As a practice, nursing centers on patients' bodies and how they live the experience of illness and disability through their bodies (embodiment). International nursing studies conducted on the topic of body care primarily include theoretical studies, whereas empirical studies remain sparse. The aim of this study was to describe nurses' perceptions of the role of their bodies and the bodies of patients during body care. This study used a descriptive phenomenological study based on Husserl's philosophical perspective. A purposive sample of 11 Italian registered nurses representing the highest level of nursing education, different clinical experience levels, and different clinical specialties were interviewed. Data were collected between July 2015 and September 2015. Open-ended interviews were analyzed using Giorgi's descriptive phenomenological method. Lincoln and Guba's strategies were used to ensure the trustworthiness of the data. In addition to the overarching theme, “Body care is the heart of nursing,” 4 major themes with 13 subthemes emerged from the data. The 4 major themes were as follows: (1) “Body care encompasses the essence of person”; (2) “Body care touches the heart of person”; (3) “The body generates opposite strategies of care”; and (4) “In time, the body ‘nourishes’ the helping relationship.” Nurses considered body and embodiment concepts central to nursing. Body care is treated as an experience with extraordinary emotional contents, allowing nurses to discover the essentials of human nature.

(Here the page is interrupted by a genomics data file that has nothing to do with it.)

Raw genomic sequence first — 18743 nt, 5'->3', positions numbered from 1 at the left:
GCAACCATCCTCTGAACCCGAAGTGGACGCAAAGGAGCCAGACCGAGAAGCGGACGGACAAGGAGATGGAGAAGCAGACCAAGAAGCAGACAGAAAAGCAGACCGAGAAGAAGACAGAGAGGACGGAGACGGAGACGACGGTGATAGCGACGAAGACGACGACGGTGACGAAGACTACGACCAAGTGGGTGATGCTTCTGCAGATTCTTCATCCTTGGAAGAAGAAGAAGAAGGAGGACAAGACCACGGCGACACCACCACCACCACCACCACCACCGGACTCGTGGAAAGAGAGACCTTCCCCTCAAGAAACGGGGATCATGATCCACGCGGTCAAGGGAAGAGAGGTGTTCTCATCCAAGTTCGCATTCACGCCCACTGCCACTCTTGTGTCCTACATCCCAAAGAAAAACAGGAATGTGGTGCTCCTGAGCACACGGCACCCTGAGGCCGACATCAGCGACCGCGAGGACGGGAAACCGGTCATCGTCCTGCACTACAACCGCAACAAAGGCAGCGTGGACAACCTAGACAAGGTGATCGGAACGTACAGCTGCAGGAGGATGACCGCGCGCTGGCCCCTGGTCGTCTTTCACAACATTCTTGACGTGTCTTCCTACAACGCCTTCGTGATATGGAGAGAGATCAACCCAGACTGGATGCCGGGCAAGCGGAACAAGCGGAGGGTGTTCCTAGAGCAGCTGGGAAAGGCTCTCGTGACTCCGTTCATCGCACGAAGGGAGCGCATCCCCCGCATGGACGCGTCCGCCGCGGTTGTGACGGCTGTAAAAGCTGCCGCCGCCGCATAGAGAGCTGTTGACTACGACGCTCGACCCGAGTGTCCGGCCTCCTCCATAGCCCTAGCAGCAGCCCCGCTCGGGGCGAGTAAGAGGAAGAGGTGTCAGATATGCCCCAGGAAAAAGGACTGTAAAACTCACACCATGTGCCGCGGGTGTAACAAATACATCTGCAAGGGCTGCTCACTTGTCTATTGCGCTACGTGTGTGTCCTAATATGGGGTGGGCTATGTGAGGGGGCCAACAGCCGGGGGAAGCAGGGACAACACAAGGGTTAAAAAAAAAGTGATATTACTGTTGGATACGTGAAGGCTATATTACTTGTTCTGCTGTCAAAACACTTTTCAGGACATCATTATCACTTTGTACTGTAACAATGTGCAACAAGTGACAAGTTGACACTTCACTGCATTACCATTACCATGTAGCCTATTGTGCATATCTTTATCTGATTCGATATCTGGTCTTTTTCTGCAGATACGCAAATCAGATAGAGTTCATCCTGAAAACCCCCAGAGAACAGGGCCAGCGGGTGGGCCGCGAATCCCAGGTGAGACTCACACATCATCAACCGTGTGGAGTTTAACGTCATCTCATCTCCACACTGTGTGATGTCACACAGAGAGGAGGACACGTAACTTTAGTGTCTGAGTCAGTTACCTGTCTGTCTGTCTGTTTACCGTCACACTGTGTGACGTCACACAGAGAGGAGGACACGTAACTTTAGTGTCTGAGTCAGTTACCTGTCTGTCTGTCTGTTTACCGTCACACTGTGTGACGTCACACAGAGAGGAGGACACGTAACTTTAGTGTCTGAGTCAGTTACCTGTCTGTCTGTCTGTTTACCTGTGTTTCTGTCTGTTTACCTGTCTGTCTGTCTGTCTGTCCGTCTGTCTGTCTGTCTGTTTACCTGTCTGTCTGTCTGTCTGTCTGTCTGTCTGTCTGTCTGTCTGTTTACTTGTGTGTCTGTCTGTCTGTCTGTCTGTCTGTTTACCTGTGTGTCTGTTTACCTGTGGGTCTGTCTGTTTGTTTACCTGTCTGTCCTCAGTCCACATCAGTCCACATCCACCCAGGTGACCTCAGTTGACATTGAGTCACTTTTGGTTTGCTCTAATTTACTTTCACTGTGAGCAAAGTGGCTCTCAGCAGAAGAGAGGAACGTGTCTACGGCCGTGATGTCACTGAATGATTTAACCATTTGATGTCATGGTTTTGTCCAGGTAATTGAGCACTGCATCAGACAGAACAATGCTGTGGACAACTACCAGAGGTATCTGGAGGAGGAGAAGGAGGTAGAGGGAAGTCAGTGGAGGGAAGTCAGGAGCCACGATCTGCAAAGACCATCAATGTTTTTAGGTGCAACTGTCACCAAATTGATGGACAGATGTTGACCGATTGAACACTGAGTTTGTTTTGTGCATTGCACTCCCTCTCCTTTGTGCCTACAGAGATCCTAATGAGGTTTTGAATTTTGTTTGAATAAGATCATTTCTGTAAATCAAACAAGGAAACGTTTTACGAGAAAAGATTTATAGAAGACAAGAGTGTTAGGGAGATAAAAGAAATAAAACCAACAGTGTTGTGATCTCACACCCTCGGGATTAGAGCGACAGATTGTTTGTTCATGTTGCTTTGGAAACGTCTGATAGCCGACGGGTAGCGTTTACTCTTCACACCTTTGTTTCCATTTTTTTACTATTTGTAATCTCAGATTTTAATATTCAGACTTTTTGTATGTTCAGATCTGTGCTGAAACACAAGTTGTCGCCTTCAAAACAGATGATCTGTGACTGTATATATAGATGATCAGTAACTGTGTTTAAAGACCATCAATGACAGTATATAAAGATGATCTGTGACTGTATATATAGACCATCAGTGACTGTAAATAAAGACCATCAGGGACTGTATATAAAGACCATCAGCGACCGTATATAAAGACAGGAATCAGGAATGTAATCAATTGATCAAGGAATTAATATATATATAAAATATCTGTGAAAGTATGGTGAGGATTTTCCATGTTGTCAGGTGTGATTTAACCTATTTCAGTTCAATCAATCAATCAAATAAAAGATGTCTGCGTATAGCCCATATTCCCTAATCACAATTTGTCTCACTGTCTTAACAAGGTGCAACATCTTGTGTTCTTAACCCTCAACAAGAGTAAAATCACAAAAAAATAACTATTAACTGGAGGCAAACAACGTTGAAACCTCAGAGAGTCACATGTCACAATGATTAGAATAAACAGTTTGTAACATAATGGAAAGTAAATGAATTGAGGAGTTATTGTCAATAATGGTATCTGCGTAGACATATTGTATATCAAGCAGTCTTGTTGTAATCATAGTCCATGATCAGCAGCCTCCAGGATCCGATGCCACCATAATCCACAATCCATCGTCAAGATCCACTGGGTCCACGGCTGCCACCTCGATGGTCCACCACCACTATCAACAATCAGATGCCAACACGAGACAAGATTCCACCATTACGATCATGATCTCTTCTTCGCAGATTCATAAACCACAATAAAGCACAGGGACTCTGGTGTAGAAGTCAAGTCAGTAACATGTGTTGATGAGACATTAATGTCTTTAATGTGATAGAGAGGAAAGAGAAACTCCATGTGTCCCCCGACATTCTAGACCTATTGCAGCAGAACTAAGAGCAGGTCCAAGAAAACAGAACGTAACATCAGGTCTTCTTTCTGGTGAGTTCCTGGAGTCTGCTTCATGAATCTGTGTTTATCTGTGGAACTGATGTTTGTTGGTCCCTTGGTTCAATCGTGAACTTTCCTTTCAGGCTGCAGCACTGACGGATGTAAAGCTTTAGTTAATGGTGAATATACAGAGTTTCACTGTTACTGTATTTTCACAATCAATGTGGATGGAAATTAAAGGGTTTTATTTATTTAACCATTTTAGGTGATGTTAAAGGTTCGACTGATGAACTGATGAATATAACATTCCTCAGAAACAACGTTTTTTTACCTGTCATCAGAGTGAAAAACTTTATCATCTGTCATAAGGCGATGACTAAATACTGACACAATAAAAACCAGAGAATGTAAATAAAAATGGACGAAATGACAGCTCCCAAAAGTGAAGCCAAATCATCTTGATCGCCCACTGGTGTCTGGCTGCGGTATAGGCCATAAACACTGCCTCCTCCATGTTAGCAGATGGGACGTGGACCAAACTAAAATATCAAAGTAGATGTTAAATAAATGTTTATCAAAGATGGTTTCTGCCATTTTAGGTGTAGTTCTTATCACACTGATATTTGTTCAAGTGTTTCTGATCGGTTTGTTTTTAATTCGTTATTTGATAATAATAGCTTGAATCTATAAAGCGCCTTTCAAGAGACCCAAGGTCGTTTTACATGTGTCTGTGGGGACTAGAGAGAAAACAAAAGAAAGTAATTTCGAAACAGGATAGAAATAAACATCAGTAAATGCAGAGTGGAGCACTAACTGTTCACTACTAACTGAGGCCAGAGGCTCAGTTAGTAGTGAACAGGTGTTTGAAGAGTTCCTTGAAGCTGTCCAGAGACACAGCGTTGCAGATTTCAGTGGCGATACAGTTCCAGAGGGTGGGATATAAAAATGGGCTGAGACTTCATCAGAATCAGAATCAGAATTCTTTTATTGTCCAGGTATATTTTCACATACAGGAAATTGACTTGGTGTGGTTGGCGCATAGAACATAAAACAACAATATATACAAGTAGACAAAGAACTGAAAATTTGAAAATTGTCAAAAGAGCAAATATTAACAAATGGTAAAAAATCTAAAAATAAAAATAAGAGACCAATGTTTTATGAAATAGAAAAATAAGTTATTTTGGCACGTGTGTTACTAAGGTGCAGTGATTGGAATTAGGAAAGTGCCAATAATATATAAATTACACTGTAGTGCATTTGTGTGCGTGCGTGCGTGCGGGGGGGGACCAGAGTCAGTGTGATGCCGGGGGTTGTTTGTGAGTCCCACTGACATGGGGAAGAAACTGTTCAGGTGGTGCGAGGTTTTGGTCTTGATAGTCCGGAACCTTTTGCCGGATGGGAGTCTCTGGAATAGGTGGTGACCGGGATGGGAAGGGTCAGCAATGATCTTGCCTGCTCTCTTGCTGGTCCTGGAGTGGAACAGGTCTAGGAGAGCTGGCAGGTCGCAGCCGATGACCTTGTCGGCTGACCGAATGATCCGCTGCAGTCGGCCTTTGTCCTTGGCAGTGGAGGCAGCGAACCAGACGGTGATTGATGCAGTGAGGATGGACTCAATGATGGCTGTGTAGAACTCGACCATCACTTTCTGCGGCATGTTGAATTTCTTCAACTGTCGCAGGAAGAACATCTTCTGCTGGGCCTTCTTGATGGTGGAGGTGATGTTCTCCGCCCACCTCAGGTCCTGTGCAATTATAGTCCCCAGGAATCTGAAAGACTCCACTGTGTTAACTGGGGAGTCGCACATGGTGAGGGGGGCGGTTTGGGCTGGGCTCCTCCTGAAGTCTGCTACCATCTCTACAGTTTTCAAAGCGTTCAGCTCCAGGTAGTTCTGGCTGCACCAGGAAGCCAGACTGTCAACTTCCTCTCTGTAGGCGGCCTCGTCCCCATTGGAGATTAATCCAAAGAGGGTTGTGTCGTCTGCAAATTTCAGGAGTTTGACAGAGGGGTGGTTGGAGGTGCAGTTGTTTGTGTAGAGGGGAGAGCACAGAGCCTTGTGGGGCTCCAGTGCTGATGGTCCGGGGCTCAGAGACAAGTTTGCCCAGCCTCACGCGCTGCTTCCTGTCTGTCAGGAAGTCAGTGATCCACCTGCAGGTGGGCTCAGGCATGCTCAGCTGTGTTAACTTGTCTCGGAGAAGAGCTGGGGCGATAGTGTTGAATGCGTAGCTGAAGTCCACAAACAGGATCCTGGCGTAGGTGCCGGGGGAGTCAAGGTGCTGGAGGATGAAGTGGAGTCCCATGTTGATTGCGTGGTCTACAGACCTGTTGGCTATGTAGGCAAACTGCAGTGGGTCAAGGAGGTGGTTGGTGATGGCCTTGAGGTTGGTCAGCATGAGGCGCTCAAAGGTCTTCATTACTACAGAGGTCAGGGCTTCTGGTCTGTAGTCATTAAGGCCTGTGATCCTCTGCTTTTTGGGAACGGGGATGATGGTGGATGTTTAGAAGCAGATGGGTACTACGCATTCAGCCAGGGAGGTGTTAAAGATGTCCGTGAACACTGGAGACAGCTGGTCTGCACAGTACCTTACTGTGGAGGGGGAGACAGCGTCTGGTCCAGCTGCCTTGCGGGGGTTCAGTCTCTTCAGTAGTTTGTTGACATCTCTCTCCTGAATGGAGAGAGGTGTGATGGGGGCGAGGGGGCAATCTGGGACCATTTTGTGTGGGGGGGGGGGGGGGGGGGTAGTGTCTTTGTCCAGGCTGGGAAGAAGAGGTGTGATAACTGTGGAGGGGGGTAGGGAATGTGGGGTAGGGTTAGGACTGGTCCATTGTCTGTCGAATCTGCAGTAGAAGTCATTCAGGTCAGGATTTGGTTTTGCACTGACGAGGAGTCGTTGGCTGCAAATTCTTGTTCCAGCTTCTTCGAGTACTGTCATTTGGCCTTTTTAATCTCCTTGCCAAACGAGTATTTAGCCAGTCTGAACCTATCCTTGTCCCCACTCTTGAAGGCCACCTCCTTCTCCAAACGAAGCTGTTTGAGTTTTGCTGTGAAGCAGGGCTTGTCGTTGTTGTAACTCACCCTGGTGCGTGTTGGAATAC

Department of Biomedicine and Prevention, Tor Vergata University, Rome, Italy (Drs Marchetti, Facchinetti, and Virgolesi); Research Unit Nursing Science, Campus Bio Medico University, Rome, Italy (Dr Piredda and Ms De Marinis); and Department of Public Health and Paediatric Sciences, University of Turin, Turin, Italy (Ms Garrino and Mr Dimonte).
Correspondence: Anna Marchetti, PhD, MSN, RN, Department of Biomedicine and Prevention, Tor Vergata University, Via Montpellier n. 1, 00133, Rome, Italy (email@example.com).
The authors thank the nurses who participated in this study for their precious contributions. Finally, the authors extend their gratitude to Rosa Bruni, a psychiatrist and psychotherapist in Rome (Italy), and Maria Teresa Russo, a professor of bioethics at Roma Tre University (Italy) and of anthropology at Campus Bio-Medico University in Rome (Italy). Their scientific and theoretical support substantially improved the manuscript.
The authors have disclosed that they have no significant relationships with, or financial interest in, any commercial companies pertaining to this article.